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Working with Architects

Is an Architect Needed?

  • A registered architect is required by state law to design and supervise construction of any public building.  This applies to any significant modifications or construction.  If you need a construction permit or any structural changes are involved, you probably need an architect.
    • Determine what you want them to do.
    • Determine the chain-of-command and who will be authorized to serve as contact person to the architect.

 

Hiring an Architect

  • Hire someone who has experience with public libraries, preferably in Kentucky.
    • Library construction is a specialized process; you don't want to have to train your architect in library construction.
    • Hire an architect that is a good fit with your library regarding architectural goals, temperament, and management style.

 

Hiring Process

  • You are not required to bid for an architect.
    • You can hire directly.
    • You can hire using an interview process.

 

Hiring Specifics

  • Compile a list of candidates based on previous work, etc.
  • Invite candidates to interview and request the following items:
    • Resume;
    • Completed and ongoing projects;
    • Size of firm, areas of expertise, number of staff;
    • Other requested information.
  • Check references.

 

Architect's Fee

  • Fees can range from ± 12% for a small outbuilding to ± 6 % for a very large library.
  • Fees should be large enough to keep the architect interested in getting the job done right.

 

Standard AIA (American Institute of Architects) Contracts as Amended by KDLA

  • Use current versions which make the architect, not the contractor, responsible for the code compliance of the design.
  • Determine how often the architect will visit the site.
  • Consult with your lawyer before signing the contract.

 

Working with Designers

  • The architect works for the library – not the reverse.
  • Nurture mutual respect.
    • Be respectful of their knowledge and experience.
    • Don't forget that you have a lot of expertise with how libraries operate.
  • Be respectful of the architect's time.
    • Architects are usually working on more than one project at a time.
    • Expect to get the help and answers you need, but remember they have a lot going on.
  • Problems will occur.
    • A building project is a huge undertaking and something unforeseen will happen.
    • Work for and expect the resolution of problems.
    • The solution for some problems may require extra funds.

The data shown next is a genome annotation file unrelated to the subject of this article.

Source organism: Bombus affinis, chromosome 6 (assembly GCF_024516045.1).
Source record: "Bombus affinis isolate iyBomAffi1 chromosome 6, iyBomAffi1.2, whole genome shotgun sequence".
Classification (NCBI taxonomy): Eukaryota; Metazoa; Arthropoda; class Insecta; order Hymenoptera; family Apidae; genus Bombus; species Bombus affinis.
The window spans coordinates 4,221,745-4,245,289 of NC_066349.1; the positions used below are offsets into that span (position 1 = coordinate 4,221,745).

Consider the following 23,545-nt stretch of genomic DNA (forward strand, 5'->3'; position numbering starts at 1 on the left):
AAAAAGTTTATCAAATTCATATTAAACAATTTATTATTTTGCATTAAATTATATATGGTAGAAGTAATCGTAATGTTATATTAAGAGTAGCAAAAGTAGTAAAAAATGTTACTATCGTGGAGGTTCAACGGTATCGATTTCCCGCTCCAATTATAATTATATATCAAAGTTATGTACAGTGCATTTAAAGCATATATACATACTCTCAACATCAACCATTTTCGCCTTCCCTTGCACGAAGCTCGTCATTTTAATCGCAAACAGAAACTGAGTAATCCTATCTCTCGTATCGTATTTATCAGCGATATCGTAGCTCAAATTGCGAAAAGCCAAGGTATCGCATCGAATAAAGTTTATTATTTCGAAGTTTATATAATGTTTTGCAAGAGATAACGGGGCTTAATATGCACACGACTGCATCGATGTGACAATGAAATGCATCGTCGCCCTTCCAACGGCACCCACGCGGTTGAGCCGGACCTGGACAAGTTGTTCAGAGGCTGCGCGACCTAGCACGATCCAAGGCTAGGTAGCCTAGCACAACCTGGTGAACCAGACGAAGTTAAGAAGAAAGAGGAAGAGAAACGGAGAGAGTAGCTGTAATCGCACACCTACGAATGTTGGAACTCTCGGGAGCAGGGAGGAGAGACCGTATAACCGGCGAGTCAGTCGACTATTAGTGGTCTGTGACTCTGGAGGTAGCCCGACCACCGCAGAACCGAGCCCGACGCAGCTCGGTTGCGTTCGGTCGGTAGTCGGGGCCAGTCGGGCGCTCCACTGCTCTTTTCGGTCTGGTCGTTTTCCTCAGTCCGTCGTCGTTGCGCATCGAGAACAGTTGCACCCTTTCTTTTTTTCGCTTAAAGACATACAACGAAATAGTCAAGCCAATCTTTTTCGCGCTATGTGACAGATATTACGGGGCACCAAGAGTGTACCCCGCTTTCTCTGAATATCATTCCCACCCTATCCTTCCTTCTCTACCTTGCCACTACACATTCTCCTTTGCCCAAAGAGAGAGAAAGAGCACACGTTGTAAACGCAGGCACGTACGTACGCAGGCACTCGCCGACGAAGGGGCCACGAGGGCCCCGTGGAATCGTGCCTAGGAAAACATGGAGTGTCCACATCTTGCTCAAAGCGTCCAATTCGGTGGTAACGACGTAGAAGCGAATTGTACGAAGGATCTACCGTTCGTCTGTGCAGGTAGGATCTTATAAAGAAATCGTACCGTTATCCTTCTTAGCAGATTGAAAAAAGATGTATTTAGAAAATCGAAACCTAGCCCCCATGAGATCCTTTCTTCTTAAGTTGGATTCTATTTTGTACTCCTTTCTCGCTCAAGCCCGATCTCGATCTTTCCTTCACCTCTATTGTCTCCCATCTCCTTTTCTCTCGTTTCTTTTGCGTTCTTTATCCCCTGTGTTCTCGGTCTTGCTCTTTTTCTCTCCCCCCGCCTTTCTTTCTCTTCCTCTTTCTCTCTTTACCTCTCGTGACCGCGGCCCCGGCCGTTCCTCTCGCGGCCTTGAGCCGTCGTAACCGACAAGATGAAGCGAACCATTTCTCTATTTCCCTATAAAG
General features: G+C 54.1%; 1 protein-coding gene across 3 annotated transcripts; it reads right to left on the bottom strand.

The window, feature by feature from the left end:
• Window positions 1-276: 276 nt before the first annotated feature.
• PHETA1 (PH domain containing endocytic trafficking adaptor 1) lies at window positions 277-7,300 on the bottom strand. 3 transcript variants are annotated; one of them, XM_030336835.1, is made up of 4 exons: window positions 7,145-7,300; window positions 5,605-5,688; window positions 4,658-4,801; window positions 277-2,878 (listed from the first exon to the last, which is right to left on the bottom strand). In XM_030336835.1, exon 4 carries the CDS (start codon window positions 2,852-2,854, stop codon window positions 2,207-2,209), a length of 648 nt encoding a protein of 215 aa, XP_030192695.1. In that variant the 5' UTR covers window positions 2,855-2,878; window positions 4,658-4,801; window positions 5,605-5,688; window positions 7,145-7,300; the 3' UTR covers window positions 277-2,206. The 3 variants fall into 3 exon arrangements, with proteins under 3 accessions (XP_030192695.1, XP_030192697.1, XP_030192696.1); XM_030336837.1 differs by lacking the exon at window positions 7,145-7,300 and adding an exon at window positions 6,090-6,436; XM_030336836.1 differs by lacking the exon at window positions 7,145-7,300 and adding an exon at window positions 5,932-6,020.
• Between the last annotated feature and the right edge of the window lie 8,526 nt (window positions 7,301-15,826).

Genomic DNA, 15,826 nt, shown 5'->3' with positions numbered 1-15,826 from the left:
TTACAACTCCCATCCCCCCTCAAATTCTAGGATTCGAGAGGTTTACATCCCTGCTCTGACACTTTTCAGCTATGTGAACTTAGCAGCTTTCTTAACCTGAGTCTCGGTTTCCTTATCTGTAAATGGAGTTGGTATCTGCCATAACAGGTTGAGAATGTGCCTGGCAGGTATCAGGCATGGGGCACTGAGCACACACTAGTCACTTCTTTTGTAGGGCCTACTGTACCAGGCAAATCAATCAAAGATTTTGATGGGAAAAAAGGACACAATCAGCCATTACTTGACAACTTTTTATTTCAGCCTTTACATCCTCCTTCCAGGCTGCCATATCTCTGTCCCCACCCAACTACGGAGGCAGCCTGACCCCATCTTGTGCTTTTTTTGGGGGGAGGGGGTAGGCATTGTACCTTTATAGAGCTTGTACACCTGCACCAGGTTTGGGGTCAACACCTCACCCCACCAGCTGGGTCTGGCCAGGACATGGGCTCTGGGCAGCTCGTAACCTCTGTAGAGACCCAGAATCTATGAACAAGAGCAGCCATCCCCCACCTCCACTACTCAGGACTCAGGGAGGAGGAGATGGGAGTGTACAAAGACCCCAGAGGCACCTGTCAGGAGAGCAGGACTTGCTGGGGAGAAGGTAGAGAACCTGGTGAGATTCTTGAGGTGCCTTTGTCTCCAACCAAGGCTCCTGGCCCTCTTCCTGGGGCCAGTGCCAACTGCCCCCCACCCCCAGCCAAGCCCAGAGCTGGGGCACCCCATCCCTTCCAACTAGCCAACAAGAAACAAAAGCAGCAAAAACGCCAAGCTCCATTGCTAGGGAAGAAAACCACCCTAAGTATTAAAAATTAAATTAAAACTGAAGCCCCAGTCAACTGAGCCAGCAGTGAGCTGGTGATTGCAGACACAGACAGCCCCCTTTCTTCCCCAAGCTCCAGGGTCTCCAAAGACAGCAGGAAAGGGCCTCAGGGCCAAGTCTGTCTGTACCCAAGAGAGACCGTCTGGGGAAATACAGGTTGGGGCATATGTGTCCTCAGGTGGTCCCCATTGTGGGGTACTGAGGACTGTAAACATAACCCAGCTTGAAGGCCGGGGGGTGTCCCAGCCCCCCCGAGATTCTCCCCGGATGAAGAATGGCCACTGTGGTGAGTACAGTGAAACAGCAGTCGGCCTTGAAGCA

• Chris' cup of coffee principle:  Architects, consultants, and contractors like to build things.  A cup of coffee and a reasonable attitude will do a lot to keep things moving smoothly.
  • Focus on function.
    • It's easy for boards to focus on colors, finishes, etc.
    • This is natural as it may be the construction process with which many people are most familiar, but what matters most is how the building functions as a library.

 

An Architect Should Provide

  • Assistance in planning.
  • Assistance in defining the scope of the project.
  • A paper trail documenting design, bidding, work completed, changes, warranties, etc.
  • A design that will enable the owner to offer needed services and programs throughout the life of the building.
  • Advice regarding the selection of materials and systems that are appropriate to the client’s needs.
  • Drawings and specifications that will enable meaningful bidding and set minimum standards of quality for the project.
  • Supervision of the bidding.
  • Site visits to supervise the work and confirm that it is being done correctly and in conformance with specifications.
    • These usually occur once every week or two although you can pay for more.
    • The client only approves payments to the contractor after the architect has verified the completion and adequacy of the work.
  • Supervision of code compliance.
  • As-built drawings and specifications which are invaluable for repairs or remodeling.
  • Compilation of a punch list.
  • Assistance in making sure the client receives protection of manufacturer’s warranties and contractor’s guarantees.

 

The Owner Should Provide

  • A single point of contact.
    • The architect should have one official contact person who represents the board.  This is usually the library director.
    • All questions, suggestions, changes, etc. go to architect, not the contractor.
  • Don't micromanage.  You need to trust the architect and other professionals you've hired.
  • Good communications and team work amongst owner, architects/consultants, and the contractor.
  • Honest input from very beginning.
    • Modifications are harder to include as the project moves into the advanced stages.

 

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